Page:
On proceeding to the spot, I found that nearly all the deaths had taken place within a short distance of the [Broad Street] pump. There were only ten deaths in houses situated decidedly nearer to another street-pump. In five of these cases the families of the deceased persons informed me that they always sent to the pump in Broad Street, as they preferred the water to that of the pumps which were nearer. In three other cases, the deceased were children who went to school near the pump in Broad Street...

With regard to the deaths occurring in the locality belonging to the pump, there were 61 instances in which I was informed that the deceased persons used to drink the pump water from Broad Street, either constantly or occasionally...

The result of the inquiry, then, is, that there has been no particular outbreak or prevalence of cholera in this part of London except among the persons who were in the habit of drinking the water of the above-mentioned pump well.

I had an interview with the Board of Guardians of St James's parish, on the evening of the 7th inst [Sept 7], and represented the above circumstances to them. In consequence of what I said, the handle of the pump was removed on the following day.

John Snow, letter to the editor of the Medical Times and Gazette

It was discovered later that this public well had been dug only three feet from an old cesspit that had begun to leak fecal bacteria. A baby who had contracted cholera from another source had its nappies washed into this cesspit, the opening of which was under a nearby house that had been rebuilt farther away after a fire had destroyed the previous structure, and the street was widened by the city. It was common at the time to have a cesspit under most homes. Most families tried to have their raw sewage collected and dumped in the Thames to prevent their cesspit from filling faster than the sewage could decompose into the soil.

Map of cholera outbreak in London
Legend for the map above

Political controversy

After the cholera epidemic had subsided, government officials replaced the Broad Street Pump Handle. They had responded only to the urgent threat posed to the population, and afterward they rejected Snow's theory. To accept his proposal would be indirectly accepting the oral-fecal method transmission of disease, which was too unpleasant for most of the public.[citation needed]

Public health officials today recognize the political struggles that reformers often get entangled in. During the Annual Pumphandle Lecture in England, members of the John Snow Society remove and then replace a pump handle to symbolize the continuing challenges that face public health advancements.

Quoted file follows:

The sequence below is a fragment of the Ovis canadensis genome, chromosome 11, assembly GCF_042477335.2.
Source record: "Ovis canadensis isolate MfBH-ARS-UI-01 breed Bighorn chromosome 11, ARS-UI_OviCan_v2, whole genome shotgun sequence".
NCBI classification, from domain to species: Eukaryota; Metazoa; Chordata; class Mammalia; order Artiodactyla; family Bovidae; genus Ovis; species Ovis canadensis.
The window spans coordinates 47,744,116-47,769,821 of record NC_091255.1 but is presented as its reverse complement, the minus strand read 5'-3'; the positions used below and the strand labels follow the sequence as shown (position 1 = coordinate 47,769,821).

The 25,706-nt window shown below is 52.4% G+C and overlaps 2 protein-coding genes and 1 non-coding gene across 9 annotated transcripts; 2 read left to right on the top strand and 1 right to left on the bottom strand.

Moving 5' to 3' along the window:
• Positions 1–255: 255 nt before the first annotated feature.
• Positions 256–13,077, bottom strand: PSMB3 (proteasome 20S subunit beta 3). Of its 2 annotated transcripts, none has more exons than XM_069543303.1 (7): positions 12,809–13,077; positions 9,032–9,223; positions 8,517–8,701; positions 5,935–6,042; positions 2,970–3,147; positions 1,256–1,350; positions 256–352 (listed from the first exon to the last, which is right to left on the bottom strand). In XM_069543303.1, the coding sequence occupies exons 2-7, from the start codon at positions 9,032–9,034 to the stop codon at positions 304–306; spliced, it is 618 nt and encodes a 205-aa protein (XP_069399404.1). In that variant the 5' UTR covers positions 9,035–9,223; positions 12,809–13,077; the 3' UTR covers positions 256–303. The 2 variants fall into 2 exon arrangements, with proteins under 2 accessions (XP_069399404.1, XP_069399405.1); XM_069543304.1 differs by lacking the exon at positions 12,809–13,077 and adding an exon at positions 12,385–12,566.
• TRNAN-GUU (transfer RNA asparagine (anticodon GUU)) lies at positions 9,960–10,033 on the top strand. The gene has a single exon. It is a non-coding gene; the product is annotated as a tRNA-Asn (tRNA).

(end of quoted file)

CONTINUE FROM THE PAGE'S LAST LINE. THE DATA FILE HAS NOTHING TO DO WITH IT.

Later life

Snow was a vegetarian and an ardent teetotaler and believed in drinking pure water (via boiling) throughout his adult life. He never married.[citation needed]

At the age of 45, Snow suffered a stroke while working in his London office on 10 June 1858.[2] He never recovered, dying on 16 June 1858 and is buried in Brompton Cemetery.[3]

Memorials

Funerary monument, Brompton Cemetery, London
John Snow memorial and public house

There is a plaque commemorating Snow and his 1854 study in the place of the water pump on Broad Street (now Broadwick Street) with a water pump with its handle removed, near what is now "The John Snow" public house, which is rather ironic, given that Snow was a teetotaler for the majority of his life. The spot where the pump stood is covered with red granite.

In York, there is a blue plaque to Snow on the west end of the Park Inn, a hotel in North Street.

John Snow was voted in a poll of British doctors in 2003 as the greatest physician of all time.

Snow gives his name to John Snow College, founded in 2001 on the University of Durham's Queen's Campus in Stockton-on-Tees.

Snow is one of the heraldic supporters of the Royal College of Anaesthetists.

The public health consulting firm John Snow, Inc is named after him.

See also

Sources

  • Johnson, Steven (2006). The Ghost Map: The Story of London's Most Terrifying Epidemic - and How it Changed Science, Cities and the Modern World. Riverhead Books. ISBN 1-59448-925-4.
  • Körner, T. W. (1996). The Pleasures of Counting, chapter 1. Cambridge University Press. ISBN 0-521-56823-4.
  • Morris, Robert D. (2007). The Blue Death. Harper Collins. ISBN 0-06-073089-7.
  • Shapin, Steven (November 6, 2006) [Electronic version]. "Sick City: Maps and mortality in the time of cholera". The New Yorker. Retrieved November 10, 2006.
  • Tufte, Edward (1997). Visual Explanations, chapter 2. Graphics Press. ISBN 0-9613921-2-6.
  • Vinten-Johansen, Peter, et al. (2003). Cholera, Chloroform, and the Science of Medicine: A Life of John Snow. Oxford University Press. ISBN 0-19-513544-X.

References

  1. ^ "Anesthesia and Queen Victoria". John Snow. Department of Epidemiology UCLA School of Public Health. http://www.ph.ucla.edu/epi/snow/victoria.html. Retrieved 2007-08-21. 
  2. ^ Johnson, Steven (2006). The Ghost Map. Riverhead Books. p. 206. ISBN 1-59448-925-4. 
  3. ^ "List of notable occupants" (HTTP). Brompton Cemetery. http://www.brompton.org/Residents.htm. Retrieved 2007-08-21. 

External links